The Kumeyaay were the original native inhabitants of San Diego County. The Kumeyaay, a Yuman-speaking people of Hokan stock, have lived in this region for more than 10,000 years. Historically, the Kumeyaay were horticulturists and hunters and gatherers. They were the only Yuman group in the area. The Kumeyaay first people who greeted Europeans when they first sailed into San Diego Harbor with the Juan Rodriguez Cabrillo expedition of 1542.
The boundaries of the Kumeyaay lands changed with the arrival of Europeans. It once extended from the Pacific Ocean, south to Ensenada in Baja Norte, Mexico, east to the sand dunes of the Colorado River in Imperial Valley, and north to Warner Springs Valley. North to northeast, their territory was bounded by other Indian nations––the San Luiseño, Cupeño, and Cahuilla.
Beginning with the Spanish invasion of 1769, continuing through the Mexican Period of 1826 to 1848, and on through the American Period, the Kumeyaay were forced off their ancestral lands. Nearly all of the Kumeyaay lands were taken into private ownership or made U.S. government holdings. Treaties negotiated with 18 California tribes in 1850 to set aside 8.5 million acres in specific tribal lands were never ratified by the United States Senate as a result of opposition by the state of California. Today, the acreage of tribal reservations in California is approximately 500,000 acres. – Viejas Band of Kumeyaay Indians
In October 2021, the new public gathering area named Iipay ~Tipai Kumeyaay Mut Niihepok (Land of the First People)—pronounced “Ee-pie Tee-pie Koo’-me-eye Mutt Nee-ha-pock” welcomed it’s first guests. For the first time in over 25 years, State Parks expanded the state historic park’s footprint by transforming a former California Department of Transportation (Caltrans) office complex into a new outdoor space that honors the culture of the Kumeyaay Nation and their enduring relationship with the San Diego River and Old Town San Diego. Learn More.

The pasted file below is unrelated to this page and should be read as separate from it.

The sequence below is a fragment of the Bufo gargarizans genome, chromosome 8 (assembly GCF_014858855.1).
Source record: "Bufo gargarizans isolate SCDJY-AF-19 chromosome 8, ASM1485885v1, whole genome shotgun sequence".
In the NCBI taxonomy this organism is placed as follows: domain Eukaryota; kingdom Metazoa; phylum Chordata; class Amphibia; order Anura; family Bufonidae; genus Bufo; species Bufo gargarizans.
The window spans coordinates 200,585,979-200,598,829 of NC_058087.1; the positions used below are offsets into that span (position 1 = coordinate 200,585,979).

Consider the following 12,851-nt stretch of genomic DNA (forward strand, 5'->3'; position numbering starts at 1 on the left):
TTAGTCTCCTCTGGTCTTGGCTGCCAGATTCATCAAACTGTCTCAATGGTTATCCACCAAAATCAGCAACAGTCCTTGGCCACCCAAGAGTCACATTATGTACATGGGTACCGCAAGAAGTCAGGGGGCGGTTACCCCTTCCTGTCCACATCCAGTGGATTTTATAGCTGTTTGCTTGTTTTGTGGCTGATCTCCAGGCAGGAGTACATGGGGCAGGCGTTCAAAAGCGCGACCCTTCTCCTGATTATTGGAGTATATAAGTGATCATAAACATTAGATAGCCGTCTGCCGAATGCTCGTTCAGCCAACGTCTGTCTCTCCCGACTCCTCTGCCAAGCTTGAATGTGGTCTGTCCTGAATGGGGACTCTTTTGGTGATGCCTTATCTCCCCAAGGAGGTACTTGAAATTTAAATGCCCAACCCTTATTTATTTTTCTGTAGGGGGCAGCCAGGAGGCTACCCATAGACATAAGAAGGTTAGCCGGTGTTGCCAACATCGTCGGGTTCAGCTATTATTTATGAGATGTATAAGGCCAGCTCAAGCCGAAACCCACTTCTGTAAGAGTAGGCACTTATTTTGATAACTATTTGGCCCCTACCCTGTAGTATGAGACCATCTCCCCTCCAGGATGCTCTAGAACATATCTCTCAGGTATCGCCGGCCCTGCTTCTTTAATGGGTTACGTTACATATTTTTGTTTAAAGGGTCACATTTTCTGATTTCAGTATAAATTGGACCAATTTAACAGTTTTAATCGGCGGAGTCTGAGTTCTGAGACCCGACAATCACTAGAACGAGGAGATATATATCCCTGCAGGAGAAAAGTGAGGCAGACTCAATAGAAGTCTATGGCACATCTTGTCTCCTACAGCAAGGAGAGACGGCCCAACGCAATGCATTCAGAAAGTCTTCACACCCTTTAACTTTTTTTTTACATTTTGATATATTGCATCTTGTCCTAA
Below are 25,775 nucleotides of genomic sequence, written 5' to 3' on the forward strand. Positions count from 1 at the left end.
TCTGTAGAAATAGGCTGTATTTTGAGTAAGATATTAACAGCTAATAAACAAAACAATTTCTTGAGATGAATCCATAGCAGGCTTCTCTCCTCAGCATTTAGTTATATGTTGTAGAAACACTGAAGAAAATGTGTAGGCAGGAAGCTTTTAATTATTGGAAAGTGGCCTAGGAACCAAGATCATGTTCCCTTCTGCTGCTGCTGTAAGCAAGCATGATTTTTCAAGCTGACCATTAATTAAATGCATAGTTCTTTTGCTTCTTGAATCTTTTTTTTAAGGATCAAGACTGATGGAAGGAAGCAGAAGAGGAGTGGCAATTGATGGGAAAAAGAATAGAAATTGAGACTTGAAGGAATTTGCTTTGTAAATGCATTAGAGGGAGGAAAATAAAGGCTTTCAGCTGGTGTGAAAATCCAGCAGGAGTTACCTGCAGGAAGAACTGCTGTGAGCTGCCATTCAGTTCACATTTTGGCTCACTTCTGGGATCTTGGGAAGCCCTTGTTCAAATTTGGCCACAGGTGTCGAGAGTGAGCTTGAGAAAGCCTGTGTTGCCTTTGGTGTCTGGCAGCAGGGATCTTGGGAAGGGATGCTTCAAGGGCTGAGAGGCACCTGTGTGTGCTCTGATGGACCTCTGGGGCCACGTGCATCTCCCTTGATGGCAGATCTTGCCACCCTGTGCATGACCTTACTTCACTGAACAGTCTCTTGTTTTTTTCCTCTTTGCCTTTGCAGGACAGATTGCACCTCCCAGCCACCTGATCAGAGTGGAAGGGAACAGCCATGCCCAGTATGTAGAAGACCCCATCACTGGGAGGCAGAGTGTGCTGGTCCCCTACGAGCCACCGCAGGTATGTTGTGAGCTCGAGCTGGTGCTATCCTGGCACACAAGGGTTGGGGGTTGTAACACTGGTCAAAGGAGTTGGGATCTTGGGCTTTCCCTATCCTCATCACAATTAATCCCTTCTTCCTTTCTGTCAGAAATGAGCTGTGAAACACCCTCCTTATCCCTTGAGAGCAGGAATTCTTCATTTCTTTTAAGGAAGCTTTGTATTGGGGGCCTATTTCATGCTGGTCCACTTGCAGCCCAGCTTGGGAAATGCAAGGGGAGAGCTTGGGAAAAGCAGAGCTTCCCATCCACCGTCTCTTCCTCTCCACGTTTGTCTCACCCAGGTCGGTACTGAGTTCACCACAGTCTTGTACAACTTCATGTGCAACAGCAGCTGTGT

The Founding of California
Old Town San Diego is considered the “birthplace” of California. San Diego is the site of the first permanent Spanish settlement in California. It was here in 1769, that Father Junipero Serra came to establish the very first mission in a chain of 21 missions that were to be the cornerstone of California’s colonization. Father Serra’s mission and Presidio were built on a hillside overlooking what is currently known as Old Town San Diego. At the base of the hill in 1820’s, a small Mexican community of adobe buildings was formed and by 1835 had attained the status of El Pueblo de San Diego. In 1846, a U.S. Navy Lieutenant and a Marine Lieutenant, raised the American flag in the Old Town San Diego Plaza.
In 1968, the State of California Department of Parks and Recreation established Old Town State Historic Park to preserve the rich heritage that characterized San Diego during the 1821 to 1872 period. The park includes a main plaza, exhibits, museums and living history demonstrations.
Historic buildings include La Casa de Estudillo, La Casa de Bandini, La Casa de Altamirno Pedrorena and the Mason Street School, San Diego’s first one room schoolhouse. Just up the hill from Old Town San Diego Historic State Park, you’ll find Heritage Park where several of San Diego’s most notable Victorian homes have been relocated and authentically restored to their original splendor. Just a short walk down San Diego Avenue is the Whaley House, an officially designated haunted house, the Little Adobe Chapel on Conde Street, the first Church in Old Town San Diego and El Campo Santo on San Diego Avenue, a 1850 Catholic Cemetery.
Come visit the original and reconstructed buildings and furnishings that illustrate the ambiance of 1800’s San Diego . . . where California Began!